- Linde tumbles after talks with Praxair end without agreement
- Commodity producers and banks post biggest losses on Stoxx 600
European stocks fell for a third day as investors fretted that central banks may be less willing to use monetary policy to spur economic growth. To Morgan Stanley, the market rout that started last week could well be the start of a more serious downtrend.
Economic and cross-asset indicators show the euro area may have entered a “downturn phase,” where risk assets tend to underperform, Morgan Stanley strategists including Andrew Sheets and Phanikiran Naraparaju wrote in a note dated yesterday. The Stoxx Europe 600 Index closed 1 percent lower, paring earlier losses of as much as 2 percent, with no industry groups gaining.
The rally that pushed the Stoxx 600 up as much as 14 percent from a Brexit-induced low has sputtered, with the number of shares changing hands on Monday 21 percent greater than the 30-day average as a gauge of equity volatility surged the most in a month. European Central Bank President Mario Draghi downplayed the need for more stimulus on Thursday, even as economic data miss forecasts by the most since April. Federal Reserve Bank of Boston President Eric Rosengren warned that the U.S. economy could overheat if rates aren’t raised soon.
“It was only a matter of time for this selloff as we had seen post Brexit a really notable rebound in markets, even if fundamentals hadn’t improved accordingly,” said Ralf Zimmermann, a strategist at Bankhaus Lampe in Dusseldorf, Germany. “There’s also the risk of the Fed meeting coming up because there is very little potential positive impact of the Fed postponing a rate hike. On the other side, if there were a negative surprise, there could be some downside. I see more declines ahead.”
Investors have pulled cash from the region’s equity funds for a record 31 weeks, according to a Bank of American Corp. report last week. A speech today from Fed Governor Lael Brainard -- seen as a leading opponent of rate increases -- will be in focus for any indications of the likely trajectory of interest rates in the world’s biggest economy before next week’s Fed meeting. Any hawkish shift in her tone may spur volatility in financial markets, which put the odds of a hike in borrowing costs this month at 28 percent.
In their report, the Morgan Stanley strategists said that cycle indicators across developed markets have stalled, indicating increased risk of a shift from “expansion” to “downturn.” The Stoxx 600 has fallen 6.5 percent this year, compared with gains of at least 4.3 percent for the S&P 500 Index and MSCI Asia Pacific Index.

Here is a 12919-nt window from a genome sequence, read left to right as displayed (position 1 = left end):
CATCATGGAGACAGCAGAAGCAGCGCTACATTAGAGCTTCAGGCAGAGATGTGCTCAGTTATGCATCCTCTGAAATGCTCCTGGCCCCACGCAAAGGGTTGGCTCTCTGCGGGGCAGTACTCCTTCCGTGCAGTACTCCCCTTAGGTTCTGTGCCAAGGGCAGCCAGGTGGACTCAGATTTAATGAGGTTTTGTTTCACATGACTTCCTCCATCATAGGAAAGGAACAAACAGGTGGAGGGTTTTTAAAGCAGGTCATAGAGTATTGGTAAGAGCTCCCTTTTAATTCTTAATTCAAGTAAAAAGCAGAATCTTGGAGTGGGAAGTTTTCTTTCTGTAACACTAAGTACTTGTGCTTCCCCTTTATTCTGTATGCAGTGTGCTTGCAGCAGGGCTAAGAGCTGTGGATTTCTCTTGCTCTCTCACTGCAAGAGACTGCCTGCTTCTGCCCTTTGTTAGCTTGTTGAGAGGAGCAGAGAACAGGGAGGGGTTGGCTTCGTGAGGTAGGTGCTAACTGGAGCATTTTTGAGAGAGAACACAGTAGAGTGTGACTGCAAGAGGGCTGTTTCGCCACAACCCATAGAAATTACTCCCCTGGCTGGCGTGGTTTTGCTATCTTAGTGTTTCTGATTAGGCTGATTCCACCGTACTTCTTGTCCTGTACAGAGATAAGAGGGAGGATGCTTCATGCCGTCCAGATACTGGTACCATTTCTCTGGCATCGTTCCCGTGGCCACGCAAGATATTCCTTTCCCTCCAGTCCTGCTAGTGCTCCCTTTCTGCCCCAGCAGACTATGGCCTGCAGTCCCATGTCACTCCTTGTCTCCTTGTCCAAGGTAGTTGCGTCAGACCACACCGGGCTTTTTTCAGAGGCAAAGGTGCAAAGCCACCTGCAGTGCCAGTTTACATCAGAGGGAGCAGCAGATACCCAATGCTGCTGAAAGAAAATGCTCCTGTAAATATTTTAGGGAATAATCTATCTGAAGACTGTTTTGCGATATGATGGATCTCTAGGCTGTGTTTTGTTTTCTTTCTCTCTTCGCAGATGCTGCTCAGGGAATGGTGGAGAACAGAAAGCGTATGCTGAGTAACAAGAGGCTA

After a two-month surge in banks, a gauge tracking them sank the most in more than a month. HSBC Holdings Plc fell 2.2 percent, weighing heaviest on the index. Greek, Italian and Spanish lenders also posted large declines, sending their national indexes down the most among western-European markets. The FTSE MIB Index, ASE Index and IBEX 35 Index tumbled at least 1.7 percent.
Miners were among the worst performance of the 19 industry groups on the Stoxx 600 today, with Anglo American Plc and BHP Billiton Ltd. falling at least 2.6 percent as commodity prices dropped. Daimler AG and BMW AG dragged automakers lower with losses of at least 1.7 percent.
Among stocks moving on corporate news:
- E.ON SE fell 3.2 percent in volatile trade after spinning off its Uniper SE fossil-fuel unit. Uniper rose 3.1 percent.
- Associated British Foods Plc tumbled 11 percent, the most since the aftermath of the Brexit vote, after saying that sales at its budget fashion chain Primark dropped over the summer.
- Linde AG fell 7 percent after announcing it terminated talks for a combination with Praxair Inc. that would have created the world’s largest supplier of industrial gases.
- RWE AG lost 1.7 percent after confirming plans for a fourth-quarter initial public offering of shares in its new renewables, grid and retail business Innogy SE.
- Siemens AG retreated 1 percent after people familiar with the matter said the German engineering company is considering a sale of its remaining stake in Osram Licht AG. Osram climbed 10 percent.
- SVG Capital Plc jumped 15 percent after HarbourVest Global Private Equity Ltd. offered to buy it for about 1 billion pounds ($1.3 billion) in cash.